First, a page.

In my daily life, I don’t often speak the word joy. When discussed out loud, the word seems childish, not based in day-to-day reality, trite, superficial, and silly. If you live a joy seeker’s life, however, and strive for this as an as-much-as-possible permanent state of wellbeing, you know better.
Joy cannot be discussed or evaluated so much as felt. It is a wellspring of emotion that bubbles to the surface whenever we allow it in the form of happiness. It can be a silent whisper of contentment. It can be a shield of resilience. It can be the hug of empathy that allows us to see the light in others. It can be compassion when we or someone we love is suffering.
Joy is a badass.
The strange thing about joy is that even though it is such an amazing state to live in, it, like many things worth doing, is built by habit and by having the ability to see it in those little moments. What amazes me, even in the bliss of joy, is how often we feel justified in choosing a state of discontent and frustration when a little twist of our perspective lands us in the realm of joy. Recognizing those moments as often as I can has become my challenge to myself, and which honestly can still go either way more often than I would like.
Looking out of the window of our house situated on a hill, the scene is one of big, fat flakes cascading down from a heavy grey sky. At least, I assume it is grey as it is 6 am, and the sun is still rolling itself out of bed. Now, there are two perspectives I could take here…one revel in the beauty of the snow on a quiet street or a slight level of panic.
I chose panic.
Before you judge me, I inherited the gene that makes me a non-snow driver. Look it up, I’m sure there is a scientific study done on those born with a genetic predisposition to view driving in the snow as a fun challenge and those who go white-knuckled. I am a white knuckler, and my natural skin tone is a shade of beige. What I will say though is that it is only in the last few years the realization has dawned that good snow tires significantly affect what shade of white my knuckles get. Nonetheless, I still would not describe myself as a snow-driver.
Those who could indulge in a gaze out the window with a hot cup of coffee and the knowledge that they were staying home today could look at the beauty. We call them privileged. I who had to drive a young adult to work looked at it like the marshmallow monster in Ghostbusters…a white fluffy nemesis seeking to swallow me whole.
Taking a deep breath and putting on my big girl snow pants, I started my journey. Fortunately for me, it is quite close…about 10 minutes away. However, I got the impression that I was displaying nervous energy when my less-experienced young adult offered to take over driving. Tempted, but politely declining, I decided this was a mission I intended to see through. Going slowly and steadily, I arrived safely at our destination with just one little slide when I turned around a corner. I took the opportunity to silently celebrate this moment of joy.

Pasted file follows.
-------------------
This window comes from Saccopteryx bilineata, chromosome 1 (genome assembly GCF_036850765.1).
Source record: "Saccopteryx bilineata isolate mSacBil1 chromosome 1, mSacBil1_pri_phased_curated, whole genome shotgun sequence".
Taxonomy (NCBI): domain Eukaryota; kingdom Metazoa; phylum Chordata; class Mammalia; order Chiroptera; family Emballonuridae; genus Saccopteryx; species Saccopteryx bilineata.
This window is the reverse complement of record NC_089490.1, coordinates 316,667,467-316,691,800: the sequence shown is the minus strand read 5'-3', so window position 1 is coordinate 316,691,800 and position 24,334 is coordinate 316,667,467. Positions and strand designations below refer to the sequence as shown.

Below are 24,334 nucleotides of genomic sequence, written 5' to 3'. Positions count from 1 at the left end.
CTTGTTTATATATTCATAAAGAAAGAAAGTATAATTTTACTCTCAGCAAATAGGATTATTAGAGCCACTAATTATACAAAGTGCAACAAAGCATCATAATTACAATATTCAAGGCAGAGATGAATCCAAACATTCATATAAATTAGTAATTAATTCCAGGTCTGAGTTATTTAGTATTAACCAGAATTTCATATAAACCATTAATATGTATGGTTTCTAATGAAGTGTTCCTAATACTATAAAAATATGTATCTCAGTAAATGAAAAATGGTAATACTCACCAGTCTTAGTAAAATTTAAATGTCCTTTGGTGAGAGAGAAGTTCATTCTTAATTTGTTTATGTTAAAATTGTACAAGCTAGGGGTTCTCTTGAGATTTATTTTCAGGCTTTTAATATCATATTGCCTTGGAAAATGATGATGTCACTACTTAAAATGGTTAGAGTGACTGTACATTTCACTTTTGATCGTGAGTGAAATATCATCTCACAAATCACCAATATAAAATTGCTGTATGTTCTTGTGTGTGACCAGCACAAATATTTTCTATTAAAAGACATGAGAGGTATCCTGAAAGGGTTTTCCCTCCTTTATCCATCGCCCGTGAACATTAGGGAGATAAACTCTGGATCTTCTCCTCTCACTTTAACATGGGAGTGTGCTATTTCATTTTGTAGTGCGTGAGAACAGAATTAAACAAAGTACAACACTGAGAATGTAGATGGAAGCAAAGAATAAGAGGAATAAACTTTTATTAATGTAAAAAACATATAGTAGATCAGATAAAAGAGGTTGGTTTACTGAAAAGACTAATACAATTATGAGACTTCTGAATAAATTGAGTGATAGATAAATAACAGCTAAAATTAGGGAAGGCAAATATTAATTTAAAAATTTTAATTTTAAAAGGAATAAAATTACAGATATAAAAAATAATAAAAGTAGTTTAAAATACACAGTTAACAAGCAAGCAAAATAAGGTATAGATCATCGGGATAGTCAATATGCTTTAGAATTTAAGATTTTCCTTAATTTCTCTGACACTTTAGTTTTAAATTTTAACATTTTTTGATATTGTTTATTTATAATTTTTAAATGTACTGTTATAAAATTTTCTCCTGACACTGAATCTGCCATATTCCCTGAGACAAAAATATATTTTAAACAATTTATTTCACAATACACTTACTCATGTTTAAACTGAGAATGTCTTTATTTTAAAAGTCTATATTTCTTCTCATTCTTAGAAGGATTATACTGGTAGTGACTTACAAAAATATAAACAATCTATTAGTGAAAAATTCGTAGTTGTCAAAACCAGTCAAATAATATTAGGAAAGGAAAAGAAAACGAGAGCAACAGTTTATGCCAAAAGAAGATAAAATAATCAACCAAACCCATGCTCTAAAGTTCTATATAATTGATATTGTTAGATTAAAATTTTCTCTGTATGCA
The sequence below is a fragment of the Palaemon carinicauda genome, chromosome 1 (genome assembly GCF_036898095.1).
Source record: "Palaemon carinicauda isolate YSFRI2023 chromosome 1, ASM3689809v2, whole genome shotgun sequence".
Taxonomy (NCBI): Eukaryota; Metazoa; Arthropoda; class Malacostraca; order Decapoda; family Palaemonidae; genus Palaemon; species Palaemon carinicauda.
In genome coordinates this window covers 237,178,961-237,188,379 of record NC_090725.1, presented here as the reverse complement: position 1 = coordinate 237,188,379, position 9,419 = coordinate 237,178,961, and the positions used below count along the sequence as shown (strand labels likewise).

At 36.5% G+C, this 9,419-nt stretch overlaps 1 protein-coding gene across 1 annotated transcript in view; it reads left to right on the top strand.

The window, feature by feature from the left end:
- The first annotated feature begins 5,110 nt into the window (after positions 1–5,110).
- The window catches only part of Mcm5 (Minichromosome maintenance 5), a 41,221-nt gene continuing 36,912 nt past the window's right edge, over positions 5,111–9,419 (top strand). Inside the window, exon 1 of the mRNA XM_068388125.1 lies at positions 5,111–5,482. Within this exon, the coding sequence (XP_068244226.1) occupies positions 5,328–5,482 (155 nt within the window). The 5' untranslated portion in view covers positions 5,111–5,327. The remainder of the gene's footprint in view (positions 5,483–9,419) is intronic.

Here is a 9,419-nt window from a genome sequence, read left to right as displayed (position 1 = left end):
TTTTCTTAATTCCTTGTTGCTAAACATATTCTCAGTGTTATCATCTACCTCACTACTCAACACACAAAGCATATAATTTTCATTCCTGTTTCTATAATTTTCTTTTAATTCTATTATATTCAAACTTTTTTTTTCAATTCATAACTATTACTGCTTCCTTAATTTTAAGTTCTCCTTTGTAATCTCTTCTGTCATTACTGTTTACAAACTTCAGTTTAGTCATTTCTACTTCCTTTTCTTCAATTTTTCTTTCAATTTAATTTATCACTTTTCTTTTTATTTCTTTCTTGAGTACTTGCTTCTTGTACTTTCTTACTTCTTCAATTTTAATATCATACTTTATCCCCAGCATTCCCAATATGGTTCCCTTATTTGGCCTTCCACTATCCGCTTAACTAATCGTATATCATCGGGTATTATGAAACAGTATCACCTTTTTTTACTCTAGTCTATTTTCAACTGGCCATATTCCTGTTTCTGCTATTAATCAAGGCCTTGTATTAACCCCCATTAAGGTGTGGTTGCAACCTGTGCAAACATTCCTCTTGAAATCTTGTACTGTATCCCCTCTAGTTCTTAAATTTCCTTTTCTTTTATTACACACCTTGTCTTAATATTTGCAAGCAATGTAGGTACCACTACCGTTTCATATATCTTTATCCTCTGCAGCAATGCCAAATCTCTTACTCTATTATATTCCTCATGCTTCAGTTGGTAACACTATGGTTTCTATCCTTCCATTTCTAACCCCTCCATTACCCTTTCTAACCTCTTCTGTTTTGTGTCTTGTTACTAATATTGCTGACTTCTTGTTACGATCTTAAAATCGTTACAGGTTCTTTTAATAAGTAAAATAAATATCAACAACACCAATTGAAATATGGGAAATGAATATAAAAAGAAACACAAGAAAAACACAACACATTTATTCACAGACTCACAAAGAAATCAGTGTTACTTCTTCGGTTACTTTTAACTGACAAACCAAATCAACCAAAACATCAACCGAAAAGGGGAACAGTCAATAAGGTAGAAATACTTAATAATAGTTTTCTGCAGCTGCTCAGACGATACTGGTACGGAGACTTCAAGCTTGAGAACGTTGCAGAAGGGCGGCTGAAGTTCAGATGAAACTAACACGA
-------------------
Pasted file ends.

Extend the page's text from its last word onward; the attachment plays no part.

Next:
Now to return home.
Driving down the snow-covered main road, a young man stepped out towards my vehicle from the opposite side. Waving and flagging me down, he breathlessly asked if I could give him a ride down the hill to the library. He had called a taxi, but he had been waiting for over 30 minutes. Not really a big deal at the best of times, but in the face of snow, challenge #2 presented itself. A round of anxiety surfaced as I realized I would be driving down the big hill of our city. It didn’t even cross my mind to say no. This young man was the same age as my son and had some developmental challenges. My protective parental instincts kicked in, and I agreed.
Readjusting my big girl snow pants, we proceeded to the library. He chatted the whole way from telling me about his group to asking about my religious status to exclaiming in wonder that he hadn’t believed that “such a young lady” like myself would pick him up. Pulling safely into the parking lot of the library, I then left him to catch his bus with his appreciation. I again celebrated both the successful reaching of a second destination and to be called “young lady” in my late 40s.
Heading back up the hill, my tires span out on the slippery slope. Talking encouragingly to my car, I geared down and proceeded to gain some momentum. Cresting the hill, I whooped with glee. Arriving home soon after, I reassumed my position at the window…this time with a cup of coffee warming my hand and joining the ranks of the privileged.
I celebrated again because I had arrived home safely and I was drinking coffee.
Building the prevalence of joy in my life continues to be both pleasurable play and grinding work, but I appreciate more my ability to recognize those little moments of joy when they occur, as well as move more quickly through the negative ones.
Because even when we’re doing something we fear or are being inconvenienced, joy is peeking its head around the corner. In fact, joy often hides in the inconvenient. If you’re lucky though after successfully facing your fear and after being inconvenienced, joy might even throw in a bonus like “young lady” long after the days of showing identification at the liquor store have passed.
I’d drive it again without snow tires for that.